peer "sanity" filters - best practices?

Several times over the past few years, the NANOG list has discussed the
topic of if or how non-transit peer BGP announcements should be filtered.
I searched through the archives, but couldn't find where anyone had
published a summary of best practices for filtering announcements from
peers that aren't one of the "top N" (for some debatable value of N)

What I am looking for is a set of filters that implement a sanity check
to catch some of the recurring BGP config problems. For example,
if SmallTime Internet suddenly starts announcing that they provide transit for
UUNET, I don't want there to be any chance that I will start sending my
UUNET-bound traffic to SmallTime.

Some of the "rules" I can think of would be:

- peers should not be announcing transit routes from the top N transit
  providers (implemented via AS filter-list blocking the top transit ASNs)
- peers should not be announcing RFC1918 networks (implemented by prefix-list)
- peers should not be announcing the same networks that "I" originate
- peers should not be announcing a default route
- peers should not announce more than n-thousand routes (implemented
  using the Cisco 'maximum-prefix' option)

These rules would theoretically be applied to any peers who weren't part of the "top N." In practice, I'm thinking of peers that announce 1 to a few thousand

Is the idea even feasible? If so, what other rules make sense? One other
option would be to limit announcements to /24 and shorter. Is there any
agreement on the "top N" ASNs that "normal" peers shouldn't be announcing?



P.S. My interest is not just academic. These filters will get installed
on one of my customers' networks. They have had a fair number of problems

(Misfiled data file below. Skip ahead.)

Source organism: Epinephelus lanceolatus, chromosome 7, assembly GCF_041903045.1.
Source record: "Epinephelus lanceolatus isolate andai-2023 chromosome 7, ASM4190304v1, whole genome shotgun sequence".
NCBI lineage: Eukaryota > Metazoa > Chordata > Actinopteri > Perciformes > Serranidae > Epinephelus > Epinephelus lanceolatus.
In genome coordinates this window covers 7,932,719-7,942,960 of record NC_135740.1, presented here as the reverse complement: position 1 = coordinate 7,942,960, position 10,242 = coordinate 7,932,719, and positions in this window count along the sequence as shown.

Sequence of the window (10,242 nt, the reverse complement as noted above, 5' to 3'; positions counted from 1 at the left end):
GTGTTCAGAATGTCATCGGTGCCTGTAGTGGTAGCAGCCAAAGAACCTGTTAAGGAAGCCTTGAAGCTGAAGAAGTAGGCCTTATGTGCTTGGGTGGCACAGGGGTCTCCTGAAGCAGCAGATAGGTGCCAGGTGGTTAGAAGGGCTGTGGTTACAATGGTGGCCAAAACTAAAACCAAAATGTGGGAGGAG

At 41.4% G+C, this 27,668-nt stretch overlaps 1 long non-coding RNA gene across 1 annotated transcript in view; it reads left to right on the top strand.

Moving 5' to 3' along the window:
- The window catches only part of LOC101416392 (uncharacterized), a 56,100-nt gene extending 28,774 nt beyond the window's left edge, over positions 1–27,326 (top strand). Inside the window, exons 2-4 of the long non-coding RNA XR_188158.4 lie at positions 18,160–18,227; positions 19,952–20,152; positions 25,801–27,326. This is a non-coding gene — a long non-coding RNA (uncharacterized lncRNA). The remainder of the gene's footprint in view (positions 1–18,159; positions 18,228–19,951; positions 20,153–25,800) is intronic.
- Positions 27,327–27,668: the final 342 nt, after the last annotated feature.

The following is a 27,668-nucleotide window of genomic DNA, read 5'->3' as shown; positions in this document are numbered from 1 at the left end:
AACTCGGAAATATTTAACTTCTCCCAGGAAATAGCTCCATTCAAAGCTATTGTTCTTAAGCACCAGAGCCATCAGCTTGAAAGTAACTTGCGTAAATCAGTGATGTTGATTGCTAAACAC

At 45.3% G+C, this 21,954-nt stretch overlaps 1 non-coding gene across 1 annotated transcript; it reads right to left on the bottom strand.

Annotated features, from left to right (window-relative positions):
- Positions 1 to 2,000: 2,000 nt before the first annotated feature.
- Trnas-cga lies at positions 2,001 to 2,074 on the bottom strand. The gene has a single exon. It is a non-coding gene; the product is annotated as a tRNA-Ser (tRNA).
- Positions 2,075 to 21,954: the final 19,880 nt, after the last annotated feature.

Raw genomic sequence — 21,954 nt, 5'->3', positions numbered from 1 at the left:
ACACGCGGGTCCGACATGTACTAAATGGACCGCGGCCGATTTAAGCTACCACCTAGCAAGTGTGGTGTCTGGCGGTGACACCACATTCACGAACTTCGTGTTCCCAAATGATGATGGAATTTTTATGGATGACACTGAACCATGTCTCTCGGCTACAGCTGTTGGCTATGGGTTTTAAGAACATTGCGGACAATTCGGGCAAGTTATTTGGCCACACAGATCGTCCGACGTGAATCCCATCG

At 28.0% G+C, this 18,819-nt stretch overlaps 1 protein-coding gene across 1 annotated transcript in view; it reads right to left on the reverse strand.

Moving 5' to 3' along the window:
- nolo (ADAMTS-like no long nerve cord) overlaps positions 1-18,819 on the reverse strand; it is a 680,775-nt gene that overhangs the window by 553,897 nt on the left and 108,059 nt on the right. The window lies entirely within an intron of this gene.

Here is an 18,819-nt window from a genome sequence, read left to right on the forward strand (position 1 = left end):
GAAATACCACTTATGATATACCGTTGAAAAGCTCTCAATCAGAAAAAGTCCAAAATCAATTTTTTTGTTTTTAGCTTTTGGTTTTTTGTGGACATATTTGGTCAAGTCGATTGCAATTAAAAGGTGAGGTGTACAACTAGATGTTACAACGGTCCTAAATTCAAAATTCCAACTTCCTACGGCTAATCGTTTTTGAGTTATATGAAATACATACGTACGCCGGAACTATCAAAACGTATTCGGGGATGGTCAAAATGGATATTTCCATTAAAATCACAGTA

with peers announcing routes that they shouldn't and I am looking for ways
to help reduce the problem.

well... everyone has different ways of doing it. basicly we do the

for the larger peers, ie cw, uunet, bbn, sprint, we filter them via


for uunet, we would filter _1239_ _1_ and _3561_

we set this up after a large internet router company leaked full routes to

for all other peers we filter _701_ _1239_ _1_ and _3561_.

next, we max-prefix all peers. this stops route-leaks. yes, sometimes a
peer gets shutdown because they just got a large new customer but i would
put this at about 1 in 100. the other times are because of poor filtering.

we filter RFC1918, default and reserved blocks. anyone notice that there
are companies using ips from IANA-Reserved? of course we dont see them
anymore. we also filter out things like 64/8. this is due to mis-config on
the isp side. no one should be sending 64/8.

lastly, we filter at the /24 level.

this should be a good start for anyone looking to do filtering.


Hey Christian, disait :

well... everyone has different ways of doing it. basicly we do the


this should be a good start for anyone looking to do filtering.

We do similar for France Telecom, but we also filter all IX point we are
connected to.
We saw many time some big private peers that announce IX Lan we are both
connected on.

What's about your practice regarding IX Lan filtering ?

We have same "sanity" filters either for BGP customer or peers.